KELOWNA - Big city bike sharing could be coming to Kelowna.
Active transportation coordinator Matt Worona in a report to Kelowna city council today, Dec. 11, says advancements in bike sharing technology has brought down costs to the point where its possible to sustain a program without government assistance.
Worona calls Kelowna a “bike friendly city” that could support a bike sharing program while helping meet the city’s goals of “mobility, carbon reduction and economic development."
Making this possible, Worona says, is the recent introduction of dockless bikes sharing, reducing operating costs and making it attractive to the private sector.
Dockless bike sharing allows users to find and book a bike over their smartphone, typically costing about $1 an hour. Instead of a physical docking location, the bikes can be left at “havens” anywhere in the program’s service area.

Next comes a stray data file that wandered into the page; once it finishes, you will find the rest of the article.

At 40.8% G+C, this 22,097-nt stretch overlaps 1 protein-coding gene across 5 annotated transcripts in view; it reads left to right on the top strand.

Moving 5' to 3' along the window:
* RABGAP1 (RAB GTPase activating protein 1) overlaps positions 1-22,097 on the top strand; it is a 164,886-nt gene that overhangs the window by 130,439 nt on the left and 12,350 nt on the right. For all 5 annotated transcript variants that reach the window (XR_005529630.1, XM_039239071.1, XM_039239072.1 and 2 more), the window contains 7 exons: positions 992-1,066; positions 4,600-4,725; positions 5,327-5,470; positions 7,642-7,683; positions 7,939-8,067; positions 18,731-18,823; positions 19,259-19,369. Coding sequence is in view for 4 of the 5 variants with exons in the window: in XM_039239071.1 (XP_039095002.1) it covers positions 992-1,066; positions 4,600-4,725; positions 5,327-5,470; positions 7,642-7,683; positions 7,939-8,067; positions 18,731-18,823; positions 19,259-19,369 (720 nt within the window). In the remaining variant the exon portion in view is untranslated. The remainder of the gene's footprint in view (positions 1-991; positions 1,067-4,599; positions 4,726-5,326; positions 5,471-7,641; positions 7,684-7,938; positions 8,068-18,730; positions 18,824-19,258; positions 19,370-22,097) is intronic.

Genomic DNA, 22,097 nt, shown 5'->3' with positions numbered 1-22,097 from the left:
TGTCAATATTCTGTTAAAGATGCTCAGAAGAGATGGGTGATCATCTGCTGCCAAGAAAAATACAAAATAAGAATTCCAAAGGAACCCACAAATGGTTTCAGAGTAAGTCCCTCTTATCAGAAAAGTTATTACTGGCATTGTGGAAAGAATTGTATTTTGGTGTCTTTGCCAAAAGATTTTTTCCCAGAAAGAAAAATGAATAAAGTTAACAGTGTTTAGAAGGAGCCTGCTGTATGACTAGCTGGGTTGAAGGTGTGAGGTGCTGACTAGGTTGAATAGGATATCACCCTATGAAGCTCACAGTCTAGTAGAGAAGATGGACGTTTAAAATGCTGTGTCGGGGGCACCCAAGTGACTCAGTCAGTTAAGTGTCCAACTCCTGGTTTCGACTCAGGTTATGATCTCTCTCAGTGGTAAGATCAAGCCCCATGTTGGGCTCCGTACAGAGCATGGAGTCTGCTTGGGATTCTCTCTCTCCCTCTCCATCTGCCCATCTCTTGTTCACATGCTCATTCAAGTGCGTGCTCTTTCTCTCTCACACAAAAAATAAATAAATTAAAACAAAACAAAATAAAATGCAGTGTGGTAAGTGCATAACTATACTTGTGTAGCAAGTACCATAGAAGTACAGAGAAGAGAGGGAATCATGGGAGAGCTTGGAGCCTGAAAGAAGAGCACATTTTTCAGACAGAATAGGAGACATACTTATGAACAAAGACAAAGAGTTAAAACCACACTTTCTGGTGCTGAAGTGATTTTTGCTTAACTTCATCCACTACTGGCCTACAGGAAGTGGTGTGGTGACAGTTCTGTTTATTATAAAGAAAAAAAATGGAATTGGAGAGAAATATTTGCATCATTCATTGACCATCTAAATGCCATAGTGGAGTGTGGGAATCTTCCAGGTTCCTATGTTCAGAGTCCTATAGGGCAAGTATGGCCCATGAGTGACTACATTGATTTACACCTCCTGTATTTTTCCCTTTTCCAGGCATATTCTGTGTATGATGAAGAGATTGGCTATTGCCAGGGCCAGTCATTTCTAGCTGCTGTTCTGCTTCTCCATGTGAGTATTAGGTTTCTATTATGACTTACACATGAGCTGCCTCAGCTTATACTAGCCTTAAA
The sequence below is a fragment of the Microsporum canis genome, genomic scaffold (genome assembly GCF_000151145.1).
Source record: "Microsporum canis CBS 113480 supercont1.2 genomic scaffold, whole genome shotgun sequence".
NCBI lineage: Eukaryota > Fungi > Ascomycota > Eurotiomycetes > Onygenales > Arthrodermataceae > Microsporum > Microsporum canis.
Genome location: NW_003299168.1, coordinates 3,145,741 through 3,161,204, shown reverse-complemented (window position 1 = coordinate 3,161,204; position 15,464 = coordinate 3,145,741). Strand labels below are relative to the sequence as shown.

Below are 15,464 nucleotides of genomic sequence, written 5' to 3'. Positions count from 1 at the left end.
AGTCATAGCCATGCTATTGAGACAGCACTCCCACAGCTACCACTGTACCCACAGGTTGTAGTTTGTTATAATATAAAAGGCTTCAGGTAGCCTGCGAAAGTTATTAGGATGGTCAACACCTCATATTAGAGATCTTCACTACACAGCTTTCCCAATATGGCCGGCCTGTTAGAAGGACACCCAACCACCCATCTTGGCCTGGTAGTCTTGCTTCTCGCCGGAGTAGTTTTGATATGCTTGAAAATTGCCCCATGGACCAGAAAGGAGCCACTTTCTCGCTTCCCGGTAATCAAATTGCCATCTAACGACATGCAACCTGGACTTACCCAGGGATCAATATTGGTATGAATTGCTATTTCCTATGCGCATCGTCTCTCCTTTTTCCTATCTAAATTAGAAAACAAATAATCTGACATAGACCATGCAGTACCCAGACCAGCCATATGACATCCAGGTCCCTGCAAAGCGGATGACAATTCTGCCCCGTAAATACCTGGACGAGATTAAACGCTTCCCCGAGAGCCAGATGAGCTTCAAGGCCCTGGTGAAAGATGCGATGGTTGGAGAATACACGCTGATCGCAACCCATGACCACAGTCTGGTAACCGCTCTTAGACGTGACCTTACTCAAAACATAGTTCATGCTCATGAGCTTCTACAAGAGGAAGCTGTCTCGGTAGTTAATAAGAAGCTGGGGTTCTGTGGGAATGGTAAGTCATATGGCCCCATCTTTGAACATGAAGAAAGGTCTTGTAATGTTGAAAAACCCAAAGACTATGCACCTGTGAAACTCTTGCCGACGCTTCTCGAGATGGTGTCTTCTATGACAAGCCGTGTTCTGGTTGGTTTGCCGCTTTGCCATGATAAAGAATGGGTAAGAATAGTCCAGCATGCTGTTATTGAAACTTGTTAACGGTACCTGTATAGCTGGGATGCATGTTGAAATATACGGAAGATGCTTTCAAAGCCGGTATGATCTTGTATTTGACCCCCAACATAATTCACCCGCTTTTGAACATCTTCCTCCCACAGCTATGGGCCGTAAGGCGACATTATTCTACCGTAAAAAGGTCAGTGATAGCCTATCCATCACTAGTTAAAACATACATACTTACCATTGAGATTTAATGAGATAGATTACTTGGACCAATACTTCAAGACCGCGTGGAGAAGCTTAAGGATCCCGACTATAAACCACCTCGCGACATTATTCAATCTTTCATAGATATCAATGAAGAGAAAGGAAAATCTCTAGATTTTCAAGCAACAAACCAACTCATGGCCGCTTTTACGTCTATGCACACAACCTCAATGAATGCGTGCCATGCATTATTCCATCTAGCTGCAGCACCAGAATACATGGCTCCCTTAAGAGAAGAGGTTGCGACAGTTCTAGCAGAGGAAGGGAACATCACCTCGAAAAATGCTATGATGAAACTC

Remote internal locking removes the need to lock the bike to something and the havens can be established anywhere using GPS and quickly created or moved for special events.
Dockless bike sharing does have its problems, Worona notes, including bikes carelessly placed that become a pedestrian hazard and poorly maintained bikes that can threaten user safety.
One point of possible contention is the recommendation by Worona the city’s bike helmet bylaw be relaxed for the bike sharing program.
With some exceptions, Kelowna's consolidated traffic bylaw currently demands all bicycle operators wear a helmet approved under the Motor Vehicle Act.
More work is needed but Worona says its possible to arrange a pilot program from one of a number of private companies for next spring that would see a minimum of 500 bikes deployed by April 1, 2018, subject to a number of conditions.
Worona delivered the report to city councillors Monday morning, Dec. 11, and is promising an update for city councillors in January before a decision must be made.
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